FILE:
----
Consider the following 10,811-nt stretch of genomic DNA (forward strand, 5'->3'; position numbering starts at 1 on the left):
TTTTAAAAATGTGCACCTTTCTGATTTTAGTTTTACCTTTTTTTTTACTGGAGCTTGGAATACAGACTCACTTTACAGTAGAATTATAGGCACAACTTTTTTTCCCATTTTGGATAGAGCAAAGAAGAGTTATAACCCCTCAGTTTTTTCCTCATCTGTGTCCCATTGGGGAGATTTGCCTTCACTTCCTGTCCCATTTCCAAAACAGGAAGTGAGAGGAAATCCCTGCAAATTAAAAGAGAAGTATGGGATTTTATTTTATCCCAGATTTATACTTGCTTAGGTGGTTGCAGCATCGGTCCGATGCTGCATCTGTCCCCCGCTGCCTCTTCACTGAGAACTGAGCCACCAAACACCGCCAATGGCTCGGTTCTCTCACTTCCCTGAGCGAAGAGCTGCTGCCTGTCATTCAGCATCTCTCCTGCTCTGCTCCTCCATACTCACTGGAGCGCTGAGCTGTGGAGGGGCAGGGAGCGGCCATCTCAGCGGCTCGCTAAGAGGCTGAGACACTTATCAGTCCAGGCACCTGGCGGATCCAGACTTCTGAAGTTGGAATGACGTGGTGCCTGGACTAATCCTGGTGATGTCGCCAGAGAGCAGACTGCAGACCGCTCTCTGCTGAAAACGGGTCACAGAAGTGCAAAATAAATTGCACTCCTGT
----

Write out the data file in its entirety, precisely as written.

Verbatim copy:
Consider the following 10,811-nt stretch of genomic DNA (forward strand, 5'->3'; position numbering starts at 1 on the left):
TTTTAAAAATGTGCACCTTTCTGATTTTAGTTTTACCTTTTTTTTTACTGGAGCTTGGAATACAGACTCACTTTACAGTAGAATTATAGGCACAACTTTTTTTCCCATTTTGGATAGAGCAAAGAAGAGTTATAACCCCTCAGTTTTTTCCTCATCTGTGTCCCATTGGGGAGATTTGCCTTCACTTCCTGTCCCATTTCCAAAACAGGAAGTGAGAGGAAATCCCTGCAAATTAAAAGAGAAGTATGGGATTTTATTTTATCCCAGATTTATACTTGCTTAGGTGGTTGCAGCATCGGTCCGATGCTGCATCTGTCCCCCGCTGCCTCTTCACTGAGAACTGAGCCACCAAACACCGCCAATGGCTCGGTTCTCTCACTTCCCTGAGCGAAGAGCTGCTGCCTGTCATTCAGCATCTCTCCTGCTCTGCTCCTCCATACTCACTGGAGCGCTGAGCTGTGGAGGGGCAGGGAGCGGCCATCTCAGCGGCTCGCTAAGAGGCTGAGACACTTATCAGTCCAGGCACCTGGCGGATCCAGACTTCTGAAGTTGGAATGACGTGGTGCCTGGACTAATCCTGGTGATGTCGCCAGAGAGCAGACTGCAGACCGCTCTCTGCTGAAAACGGGTCACAGAAGTGCAAAATAAATTGCACTCCTGT